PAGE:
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Native Windows Dynamic Link Libraries (DLLs)

Posted by Sam Hobbs Articles | C, C++, MFC May 05, 2013
This article briefly explains what a native Windows Dynamic Link Library (DLL) is, shows how to create a DLL using C++, how to consume it in C# and then explains how DLLs work.
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This article briefly explains what a native Windows Dynamic Link Library (DLL) is, shows how to create a DLL using C++, how to consume it in C# and then explains how DLLs work. There are many types of DLLs but all of them are native DLLs, except the term native should only be used for DLLs that do not have a Type Library (COM) or CLI Metadata (.Net Class Library). If it is possible to create a reference to a DLL using the Visual Studio Add References window then the DLL should not be called a native DLL. When a C# program calls a native DLL it must use the DllImportAttribute class (DllImport for short), as described here. Use of DllImportAttribute/DllImport is also called Pinvoke.

A native Windows DLL is not a .Net Class Library. A .Net Class Library is a DLL with CLI Metadata and other additional things. A native DLL can only have unmanaged code; in other words, a compiled native DLL has native (x86) machine instructions but cannot have Common Intermediate Language (CIL) virtual machine instructions (CIL virtual machine instructions are also called Microsoft Intermediate Language (MSIL) instructions). There are many other articles explaining .Net Class Libraries using C# and other .Net languages. Unless a .Net Class Library is built using C++ it cannot have native (x86) machine instructions in it. To create a .Net Class Library using C++ see my article Managed C++ Wrapper For Unmanaged Code.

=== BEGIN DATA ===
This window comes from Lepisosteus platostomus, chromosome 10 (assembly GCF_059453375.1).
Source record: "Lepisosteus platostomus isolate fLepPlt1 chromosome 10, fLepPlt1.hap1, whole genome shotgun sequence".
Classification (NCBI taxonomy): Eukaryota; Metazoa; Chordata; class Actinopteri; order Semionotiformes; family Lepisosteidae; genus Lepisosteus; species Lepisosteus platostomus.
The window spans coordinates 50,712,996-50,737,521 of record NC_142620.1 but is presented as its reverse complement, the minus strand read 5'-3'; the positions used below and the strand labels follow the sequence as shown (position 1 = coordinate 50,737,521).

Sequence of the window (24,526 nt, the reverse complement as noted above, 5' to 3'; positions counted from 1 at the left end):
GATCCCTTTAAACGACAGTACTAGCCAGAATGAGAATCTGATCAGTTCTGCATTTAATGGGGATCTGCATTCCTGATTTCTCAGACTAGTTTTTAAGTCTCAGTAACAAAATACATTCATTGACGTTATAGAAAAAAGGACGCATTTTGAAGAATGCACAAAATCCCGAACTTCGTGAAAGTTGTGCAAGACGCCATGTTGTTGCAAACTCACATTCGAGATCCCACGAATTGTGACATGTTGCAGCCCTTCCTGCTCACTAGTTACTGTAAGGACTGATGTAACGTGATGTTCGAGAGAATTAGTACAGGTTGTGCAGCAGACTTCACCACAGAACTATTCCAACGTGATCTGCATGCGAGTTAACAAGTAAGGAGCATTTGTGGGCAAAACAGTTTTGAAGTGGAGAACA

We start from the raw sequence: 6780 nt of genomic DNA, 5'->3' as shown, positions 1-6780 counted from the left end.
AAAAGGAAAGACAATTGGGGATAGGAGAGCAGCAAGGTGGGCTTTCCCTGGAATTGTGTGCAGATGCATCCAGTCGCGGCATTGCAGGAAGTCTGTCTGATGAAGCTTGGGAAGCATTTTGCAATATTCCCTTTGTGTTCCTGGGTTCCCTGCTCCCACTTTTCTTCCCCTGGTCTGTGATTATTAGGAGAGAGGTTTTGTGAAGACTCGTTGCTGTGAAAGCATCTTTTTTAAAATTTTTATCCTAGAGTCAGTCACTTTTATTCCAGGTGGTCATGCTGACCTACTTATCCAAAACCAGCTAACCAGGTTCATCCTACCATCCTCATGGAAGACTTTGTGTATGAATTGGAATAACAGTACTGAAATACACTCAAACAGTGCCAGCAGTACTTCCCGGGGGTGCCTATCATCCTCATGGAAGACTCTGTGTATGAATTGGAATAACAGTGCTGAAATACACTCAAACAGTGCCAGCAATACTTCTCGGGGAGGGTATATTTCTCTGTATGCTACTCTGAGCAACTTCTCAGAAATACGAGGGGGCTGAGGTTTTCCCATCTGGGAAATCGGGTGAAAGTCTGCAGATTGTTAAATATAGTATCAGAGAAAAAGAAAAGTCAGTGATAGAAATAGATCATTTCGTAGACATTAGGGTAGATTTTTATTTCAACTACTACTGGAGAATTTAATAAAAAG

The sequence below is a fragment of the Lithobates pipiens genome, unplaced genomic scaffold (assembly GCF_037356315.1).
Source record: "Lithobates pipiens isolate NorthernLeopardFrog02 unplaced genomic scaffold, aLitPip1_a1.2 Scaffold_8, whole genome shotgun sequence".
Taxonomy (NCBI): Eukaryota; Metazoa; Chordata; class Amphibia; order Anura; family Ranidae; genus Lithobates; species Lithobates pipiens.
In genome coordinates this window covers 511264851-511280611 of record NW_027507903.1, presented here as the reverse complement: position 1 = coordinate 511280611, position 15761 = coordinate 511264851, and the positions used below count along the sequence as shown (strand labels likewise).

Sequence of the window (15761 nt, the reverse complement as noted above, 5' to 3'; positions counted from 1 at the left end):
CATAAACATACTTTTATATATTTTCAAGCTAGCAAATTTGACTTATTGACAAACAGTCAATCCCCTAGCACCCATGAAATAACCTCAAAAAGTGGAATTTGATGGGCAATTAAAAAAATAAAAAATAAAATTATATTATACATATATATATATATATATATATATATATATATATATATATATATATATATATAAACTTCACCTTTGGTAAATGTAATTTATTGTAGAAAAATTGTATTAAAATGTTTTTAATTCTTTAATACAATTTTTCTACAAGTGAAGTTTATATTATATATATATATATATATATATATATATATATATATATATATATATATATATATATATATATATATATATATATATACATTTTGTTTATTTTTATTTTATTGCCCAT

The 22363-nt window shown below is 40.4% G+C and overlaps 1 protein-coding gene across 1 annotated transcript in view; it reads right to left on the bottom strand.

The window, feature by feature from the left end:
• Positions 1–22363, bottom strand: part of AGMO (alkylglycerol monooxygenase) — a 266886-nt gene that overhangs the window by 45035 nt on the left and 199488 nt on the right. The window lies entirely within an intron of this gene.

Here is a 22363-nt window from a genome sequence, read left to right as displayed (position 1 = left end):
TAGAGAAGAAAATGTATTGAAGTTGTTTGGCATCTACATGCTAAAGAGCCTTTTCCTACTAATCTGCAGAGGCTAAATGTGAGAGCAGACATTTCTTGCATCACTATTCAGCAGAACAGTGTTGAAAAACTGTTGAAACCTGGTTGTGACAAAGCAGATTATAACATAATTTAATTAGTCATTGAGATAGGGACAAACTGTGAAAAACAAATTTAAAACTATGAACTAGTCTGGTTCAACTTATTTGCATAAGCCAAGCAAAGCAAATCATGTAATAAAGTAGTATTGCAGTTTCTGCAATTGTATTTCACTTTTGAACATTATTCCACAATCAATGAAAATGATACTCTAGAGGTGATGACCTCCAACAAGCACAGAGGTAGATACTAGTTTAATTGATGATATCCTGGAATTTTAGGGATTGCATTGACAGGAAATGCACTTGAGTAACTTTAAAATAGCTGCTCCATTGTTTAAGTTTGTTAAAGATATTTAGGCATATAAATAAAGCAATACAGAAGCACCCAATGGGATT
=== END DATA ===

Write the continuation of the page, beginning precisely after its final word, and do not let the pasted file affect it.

Understanding native DLLs is not a requirement for C# and Common Language Infrastructure programming. (CLI is often called .Net.) This article is intended for C# programmers unfamiliar with C++ that want to understand native DLLs and are brave enough to explore them. This article assumes you at least know how to create and use a C# Console Application project. I intend to explain in this article how to create a C++ DLL project you can use for educational purposes even if you are unfamiliar with C++.

What a Dynamic Link Library Is